Bulk shipping cost index sinks to 30-year lows

(Richardson International photo)

CNS Canada –– The Baltic Dry Index, which tracks global bulk shipping rates, has fallen to its lowest levels in 30 years, which should make North American grains and oilseeds more competitive in the international market.

The index (BDI) was quoted Monday at 554 points, the lowest reading since records start in 1985. The index was trading above 1,400 as recently as November, but has found itself in a steady decline over the past three months.

The BDI is compiled daily by the London-based Baltic Exchange and provides an assessment of the price of moving major raw materials by sea, including grain.

A overcapacity of ships, a slowdown in Chinese demand for building materials, weakness in crude oil and declining commodity prices have all been cited as contributing factors to the lower freight rates.

“It’s symptomatic of the weaker global economy,” said CWB market analyst Neil Townsend on the low shipping costs. The long turnaround time in building ocean vessels means that ships ordered a number of years ago, when there was more optimism on the economic front, are now entering the global fleet and contributing to the oversupply, he added.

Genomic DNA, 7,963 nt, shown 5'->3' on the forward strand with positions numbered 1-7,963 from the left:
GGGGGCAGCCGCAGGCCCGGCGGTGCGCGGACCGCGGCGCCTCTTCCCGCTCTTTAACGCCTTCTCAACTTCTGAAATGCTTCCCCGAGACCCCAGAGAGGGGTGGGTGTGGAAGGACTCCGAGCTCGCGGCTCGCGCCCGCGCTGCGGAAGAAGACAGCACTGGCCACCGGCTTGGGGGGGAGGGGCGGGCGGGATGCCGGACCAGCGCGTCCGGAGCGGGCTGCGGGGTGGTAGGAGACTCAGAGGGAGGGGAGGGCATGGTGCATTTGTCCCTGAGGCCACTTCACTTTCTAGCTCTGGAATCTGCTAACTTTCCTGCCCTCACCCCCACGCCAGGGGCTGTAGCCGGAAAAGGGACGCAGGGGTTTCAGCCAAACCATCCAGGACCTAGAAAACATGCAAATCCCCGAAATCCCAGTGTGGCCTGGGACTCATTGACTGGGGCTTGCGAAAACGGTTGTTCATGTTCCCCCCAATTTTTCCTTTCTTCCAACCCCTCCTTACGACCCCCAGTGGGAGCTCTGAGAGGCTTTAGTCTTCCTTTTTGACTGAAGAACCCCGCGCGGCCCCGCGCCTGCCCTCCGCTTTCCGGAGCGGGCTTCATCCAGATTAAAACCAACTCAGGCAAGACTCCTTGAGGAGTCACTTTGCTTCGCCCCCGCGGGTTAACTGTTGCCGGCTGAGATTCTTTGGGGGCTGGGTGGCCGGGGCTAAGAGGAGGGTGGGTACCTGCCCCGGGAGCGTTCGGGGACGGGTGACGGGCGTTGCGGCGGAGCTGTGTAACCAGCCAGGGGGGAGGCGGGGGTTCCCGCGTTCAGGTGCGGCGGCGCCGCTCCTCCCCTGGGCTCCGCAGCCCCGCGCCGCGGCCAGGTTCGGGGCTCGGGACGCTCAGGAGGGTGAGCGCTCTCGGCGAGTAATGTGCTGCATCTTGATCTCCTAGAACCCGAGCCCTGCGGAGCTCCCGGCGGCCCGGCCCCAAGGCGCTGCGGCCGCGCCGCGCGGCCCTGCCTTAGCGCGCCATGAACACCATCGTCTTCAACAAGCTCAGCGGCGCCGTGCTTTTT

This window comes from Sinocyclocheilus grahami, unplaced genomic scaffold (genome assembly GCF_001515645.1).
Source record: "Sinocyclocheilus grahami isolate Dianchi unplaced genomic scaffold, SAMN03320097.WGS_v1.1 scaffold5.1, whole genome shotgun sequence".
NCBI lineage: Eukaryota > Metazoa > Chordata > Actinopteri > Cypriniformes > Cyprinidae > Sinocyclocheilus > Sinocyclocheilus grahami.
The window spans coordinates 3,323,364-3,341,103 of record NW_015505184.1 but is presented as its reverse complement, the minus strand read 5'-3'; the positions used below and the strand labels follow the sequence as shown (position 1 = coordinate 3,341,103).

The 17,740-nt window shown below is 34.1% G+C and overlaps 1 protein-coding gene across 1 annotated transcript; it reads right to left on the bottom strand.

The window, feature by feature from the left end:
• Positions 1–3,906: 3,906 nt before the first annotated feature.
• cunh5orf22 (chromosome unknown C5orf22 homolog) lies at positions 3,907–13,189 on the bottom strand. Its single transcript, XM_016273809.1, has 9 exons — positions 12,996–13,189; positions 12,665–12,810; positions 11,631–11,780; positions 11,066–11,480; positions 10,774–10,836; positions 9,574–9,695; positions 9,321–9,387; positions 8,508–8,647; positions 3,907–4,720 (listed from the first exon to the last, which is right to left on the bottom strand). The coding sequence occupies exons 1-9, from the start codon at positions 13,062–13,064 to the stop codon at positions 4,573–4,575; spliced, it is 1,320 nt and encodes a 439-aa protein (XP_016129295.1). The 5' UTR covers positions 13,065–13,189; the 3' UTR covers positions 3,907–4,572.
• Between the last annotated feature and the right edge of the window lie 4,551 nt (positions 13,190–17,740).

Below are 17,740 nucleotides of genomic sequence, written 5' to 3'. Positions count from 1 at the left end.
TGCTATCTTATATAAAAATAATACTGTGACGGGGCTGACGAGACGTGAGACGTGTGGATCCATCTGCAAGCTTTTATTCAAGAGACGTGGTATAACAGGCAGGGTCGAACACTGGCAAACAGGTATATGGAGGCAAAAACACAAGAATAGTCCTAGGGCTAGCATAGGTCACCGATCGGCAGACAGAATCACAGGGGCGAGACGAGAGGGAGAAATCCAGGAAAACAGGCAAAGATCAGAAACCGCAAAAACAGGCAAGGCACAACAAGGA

As far as grain and oilseed exports are concerned, lower freight rates even the playing field in some cases, by lessening the importance of shipping costs in the final price to the buyer.


Ukrainian grain is ending up in places it never did before, because the ocean freight is no longer prohibitive, Townsend said, noting cheaper freight means Ukraine can sell for a few dollars less and its landed price is still competitive.

In another example, Egypt recently purchased wheat from Romania in a tender. “Their prices were a bit higher, but their ocean freight was a bit lower, so they were able to displace a bit of French wheat and be competitive into Egypt,” said Townsend.

As Canada can also be at a freight disadvantage to some of its competitors, exporters are also able to take advantage of the lower ocean freight, to some extent.

However, Townsend added, “Canada derives less of a benefit (from the lower ocean freight), because we rely so heavily on rail.”

The cost of moving grain from the Prairies by rail to export positions accounts for the larger freight component in moving Canada’s grain, he said.

The cyclical nature of the freight sector means rates will eventually rise again. However, the timing of that shift is unknown.

Ship owners will usually increase their pace of scrapping ships when rates are low, Townsend said, but with more new ships still coming online, there may be fewer available ships to be scrapped.

Phil Franz-Warkentin writes for Commodity News Service Canada, a Winnipeg company specializing in grain and commodity market reporting.

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